Trump digs at politicians who canceled NRA appearances: ‘Got to show up’
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Former President Donald Trump Friday took a dig at politicians who didn’t show up to the NRA’s convention in Houston, after multiple speakers canceled appearances at the event, held days after the school shooting in Uvalde, Texas.
“I’m honored to be here in the great state of Texas, with the wonderful patriots of the NRA. And unlike some, I didn’t disappoint you by not showing up. Got to show up,” Trump said.
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The three highest-profile politicians to cancel appearances at the event were Texas Gov. Greg Abbott, Rep. Dan Crenshaw, R-Texas, and Sen. John Cornyn, R-Texas. Abbott was in Uvalde Friday during the convention, Crenshaw traveled to Ukraine and Cornyn’s office told NBC DFW that he withdrew from speaking at the NRA convention prior to the shooting to be in Washington, D.C., for personal reasons.
The NRA convention came at a time when guns and gun control is elevated in public debate after the Tuesday shooting in Uvalde. A gunman entered Robb Elementary School and killed 19 students and two adults.
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In response, Democrats in Congress railed against the NRA’s influence, and liberal protesters picketed outside the NRA convention Friday.
“There is worldwide media here today and do you know why?” Liz Hanks, the leader of the Texas chapter of the gun control group Moms Demand Action, said at the event Friday. “Because we are an embarrassment around the entire world, because we can’t protect our children in their schools.”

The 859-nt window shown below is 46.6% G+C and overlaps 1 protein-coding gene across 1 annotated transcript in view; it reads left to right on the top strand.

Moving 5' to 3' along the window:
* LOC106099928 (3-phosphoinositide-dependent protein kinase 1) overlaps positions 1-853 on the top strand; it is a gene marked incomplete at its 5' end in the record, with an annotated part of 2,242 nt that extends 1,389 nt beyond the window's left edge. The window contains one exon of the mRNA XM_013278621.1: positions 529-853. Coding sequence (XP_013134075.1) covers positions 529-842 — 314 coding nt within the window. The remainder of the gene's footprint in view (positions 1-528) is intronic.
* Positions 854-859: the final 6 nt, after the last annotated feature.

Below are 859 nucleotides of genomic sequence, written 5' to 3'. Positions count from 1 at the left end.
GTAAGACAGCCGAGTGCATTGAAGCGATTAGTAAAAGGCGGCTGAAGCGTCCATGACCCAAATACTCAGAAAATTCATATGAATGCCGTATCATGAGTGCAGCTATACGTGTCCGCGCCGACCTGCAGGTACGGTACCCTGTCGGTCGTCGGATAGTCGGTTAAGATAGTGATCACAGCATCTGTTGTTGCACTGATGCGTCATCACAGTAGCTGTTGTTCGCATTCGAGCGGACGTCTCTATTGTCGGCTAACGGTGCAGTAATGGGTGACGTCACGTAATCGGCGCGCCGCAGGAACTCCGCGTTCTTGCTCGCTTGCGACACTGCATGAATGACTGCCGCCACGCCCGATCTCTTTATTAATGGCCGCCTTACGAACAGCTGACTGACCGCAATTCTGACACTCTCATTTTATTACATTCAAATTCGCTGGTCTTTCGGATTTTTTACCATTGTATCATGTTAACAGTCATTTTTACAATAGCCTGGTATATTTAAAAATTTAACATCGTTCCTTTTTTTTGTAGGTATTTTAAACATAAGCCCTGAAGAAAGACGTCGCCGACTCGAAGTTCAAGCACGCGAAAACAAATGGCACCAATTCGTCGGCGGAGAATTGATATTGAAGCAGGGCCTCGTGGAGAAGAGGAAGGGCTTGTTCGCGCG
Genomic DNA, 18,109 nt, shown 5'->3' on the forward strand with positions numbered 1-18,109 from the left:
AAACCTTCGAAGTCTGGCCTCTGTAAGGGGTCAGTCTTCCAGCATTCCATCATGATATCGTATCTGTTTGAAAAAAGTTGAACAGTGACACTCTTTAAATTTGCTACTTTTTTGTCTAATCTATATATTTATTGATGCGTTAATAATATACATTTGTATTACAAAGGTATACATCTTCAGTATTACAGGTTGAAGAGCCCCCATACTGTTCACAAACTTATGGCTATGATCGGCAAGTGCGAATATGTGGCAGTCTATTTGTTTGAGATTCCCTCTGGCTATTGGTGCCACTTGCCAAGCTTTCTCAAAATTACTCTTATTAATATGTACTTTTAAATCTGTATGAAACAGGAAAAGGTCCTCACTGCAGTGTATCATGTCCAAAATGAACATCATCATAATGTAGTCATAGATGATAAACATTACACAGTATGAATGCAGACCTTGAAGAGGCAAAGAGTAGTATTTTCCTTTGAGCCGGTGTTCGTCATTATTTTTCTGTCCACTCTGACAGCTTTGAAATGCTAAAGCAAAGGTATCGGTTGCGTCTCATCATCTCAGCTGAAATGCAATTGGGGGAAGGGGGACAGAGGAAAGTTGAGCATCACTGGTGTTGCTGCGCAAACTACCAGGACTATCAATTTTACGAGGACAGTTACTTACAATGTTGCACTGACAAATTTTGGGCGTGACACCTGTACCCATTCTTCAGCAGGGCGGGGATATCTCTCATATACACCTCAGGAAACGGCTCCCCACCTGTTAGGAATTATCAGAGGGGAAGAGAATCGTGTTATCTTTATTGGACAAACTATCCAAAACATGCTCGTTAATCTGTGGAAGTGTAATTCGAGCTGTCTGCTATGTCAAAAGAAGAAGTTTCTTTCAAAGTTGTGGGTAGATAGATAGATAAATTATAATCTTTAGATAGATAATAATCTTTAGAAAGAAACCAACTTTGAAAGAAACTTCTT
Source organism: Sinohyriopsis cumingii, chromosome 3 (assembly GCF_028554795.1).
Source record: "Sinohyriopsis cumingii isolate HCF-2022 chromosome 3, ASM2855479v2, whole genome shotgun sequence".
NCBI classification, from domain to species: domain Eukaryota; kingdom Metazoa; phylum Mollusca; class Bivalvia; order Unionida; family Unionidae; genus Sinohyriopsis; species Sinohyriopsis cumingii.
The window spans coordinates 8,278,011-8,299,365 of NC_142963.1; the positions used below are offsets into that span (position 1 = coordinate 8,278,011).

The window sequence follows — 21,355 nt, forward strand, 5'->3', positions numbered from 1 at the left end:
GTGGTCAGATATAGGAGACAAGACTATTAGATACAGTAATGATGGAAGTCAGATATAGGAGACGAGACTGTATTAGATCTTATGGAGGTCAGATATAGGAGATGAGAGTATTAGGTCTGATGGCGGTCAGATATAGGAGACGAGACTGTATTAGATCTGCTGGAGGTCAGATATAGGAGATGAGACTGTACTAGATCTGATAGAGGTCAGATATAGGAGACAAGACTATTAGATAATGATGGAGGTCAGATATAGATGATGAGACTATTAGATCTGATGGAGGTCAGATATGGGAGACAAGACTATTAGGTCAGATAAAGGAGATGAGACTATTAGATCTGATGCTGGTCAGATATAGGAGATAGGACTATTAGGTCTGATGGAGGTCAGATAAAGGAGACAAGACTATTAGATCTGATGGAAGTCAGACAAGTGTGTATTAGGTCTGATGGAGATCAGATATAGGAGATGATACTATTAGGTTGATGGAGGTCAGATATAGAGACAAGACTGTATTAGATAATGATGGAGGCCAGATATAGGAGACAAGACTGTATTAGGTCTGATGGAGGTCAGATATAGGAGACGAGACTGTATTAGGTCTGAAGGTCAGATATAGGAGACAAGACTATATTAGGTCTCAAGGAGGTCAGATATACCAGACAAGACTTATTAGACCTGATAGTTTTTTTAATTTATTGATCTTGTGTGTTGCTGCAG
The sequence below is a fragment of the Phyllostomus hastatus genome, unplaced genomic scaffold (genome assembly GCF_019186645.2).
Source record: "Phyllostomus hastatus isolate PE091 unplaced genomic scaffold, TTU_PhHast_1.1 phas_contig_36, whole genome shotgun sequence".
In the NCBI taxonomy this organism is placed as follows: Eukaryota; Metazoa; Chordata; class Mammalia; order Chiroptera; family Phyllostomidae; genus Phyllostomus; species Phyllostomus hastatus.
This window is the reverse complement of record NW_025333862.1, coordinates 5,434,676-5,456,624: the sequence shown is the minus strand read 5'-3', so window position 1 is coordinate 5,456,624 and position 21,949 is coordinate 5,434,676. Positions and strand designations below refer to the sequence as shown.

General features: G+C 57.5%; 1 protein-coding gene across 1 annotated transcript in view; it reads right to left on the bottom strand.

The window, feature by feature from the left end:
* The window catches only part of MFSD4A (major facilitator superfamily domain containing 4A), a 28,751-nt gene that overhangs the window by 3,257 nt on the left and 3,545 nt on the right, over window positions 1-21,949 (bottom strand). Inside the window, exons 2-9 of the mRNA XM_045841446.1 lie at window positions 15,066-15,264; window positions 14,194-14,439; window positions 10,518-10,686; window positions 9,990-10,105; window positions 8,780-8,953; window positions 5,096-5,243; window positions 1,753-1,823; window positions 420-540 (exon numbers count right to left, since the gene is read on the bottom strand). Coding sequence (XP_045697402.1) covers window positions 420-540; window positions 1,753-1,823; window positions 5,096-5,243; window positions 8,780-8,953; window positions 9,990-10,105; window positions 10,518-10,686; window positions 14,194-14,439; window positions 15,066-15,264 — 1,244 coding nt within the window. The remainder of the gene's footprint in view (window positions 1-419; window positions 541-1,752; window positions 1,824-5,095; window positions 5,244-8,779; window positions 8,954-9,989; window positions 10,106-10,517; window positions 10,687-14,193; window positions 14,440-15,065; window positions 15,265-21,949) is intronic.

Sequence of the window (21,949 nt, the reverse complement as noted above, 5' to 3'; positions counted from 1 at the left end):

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Hanks added: “We can’t protect out children at our churches. We can’t protect our community members in their grocery stores. We can’t protect people driving down the street.”
Texas gubernatorial candidate Beto O’Rourke also protested outside the NRA event.
Abbott and other officials continue to dig into the law enforcement response to the shooting in Uvalde, where it appears police didn’t enter the school until long after the shooting began. Meanwhile, a group of senators is trying to negotiate a possible gun reform package that could clear a 60-vote threshold in the Senate.
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That group is led by Sen. Chris Murphy, D-Conn., with participation from Cornyn and several other Republicans and Democrats. It’s not clear where – or whether – they will be able to find agreement. But red flag laws and expanded background checks appear to be the most high-profile topics in the discussions.